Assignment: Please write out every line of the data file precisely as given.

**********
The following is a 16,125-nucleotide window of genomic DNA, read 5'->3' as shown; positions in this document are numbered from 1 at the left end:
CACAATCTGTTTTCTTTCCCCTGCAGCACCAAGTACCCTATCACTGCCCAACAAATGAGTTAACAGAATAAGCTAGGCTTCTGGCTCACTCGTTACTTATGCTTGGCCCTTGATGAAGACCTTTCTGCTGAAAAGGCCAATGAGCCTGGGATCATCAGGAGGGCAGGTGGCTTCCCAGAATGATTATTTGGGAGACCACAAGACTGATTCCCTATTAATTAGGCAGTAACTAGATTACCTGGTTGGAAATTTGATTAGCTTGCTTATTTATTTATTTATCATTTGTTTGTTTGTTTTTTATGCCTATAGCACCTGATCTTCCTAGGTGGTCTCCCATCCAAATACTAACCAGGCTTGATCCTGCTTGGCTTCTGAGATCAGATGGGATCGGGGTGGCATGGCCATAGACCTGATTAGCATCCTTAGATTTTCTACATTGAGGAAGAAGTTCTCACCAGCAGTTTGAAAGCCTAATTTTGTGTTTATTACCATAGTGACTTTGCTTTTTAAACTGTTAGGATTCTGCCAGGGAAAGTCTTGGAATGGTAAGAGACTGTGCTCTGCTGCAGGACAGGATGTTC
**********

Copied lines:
The following is a 16,125-nucleotide window of genomic DNA, read 5'->3' as shown; positions in this document are numbered from 1 at the left end:
CACAATCTGTTTTCTTTCCCCTGCAGCACCAAGTACCCTATCACTGCCCAACAAATGAGTTAACAGAATAAGCTAGGCTTCTGGCTCACTCGTTACTTATGCTTGGCCCTTGATGAAGACCTTTCTGCTGAAAAGGCCAATGAGCCTGGGATCATCAGGAGGGCAGGTGGCTTCCCAGAATGATTATTTGGGAGACCACAAGACTGATTCCCTATTAATTAGGCAGTAACTAGATTACCTGGTTGGAAATTTGATTAGCTTGCTTATTTATTTATTTATCATTTGTTTGTTTGTTTTTTATGCCTATAGCACCTGATCTTCCTAGGTGGTCTCCCATCCAAATACTAACCAGGCTTGATCCTGCTTGGCTTCTGAGATCAGATGGGATCGGGGTGGCATGGCCATAGACCTGATTAGCATCCTTAGATTTTCTACATTGAGGAAGAAGTTCTCACCAGCAGTTTGAAAGCCTAATTTTGTGTTTATTACCATAGTGACTTTGCTTTTTAAACTGTTAGGATTCTGCCAGGGAAAGTCTTGGAATGGTAAGAGACTGTGCTCTGCTGCAGGACAGGATGTTC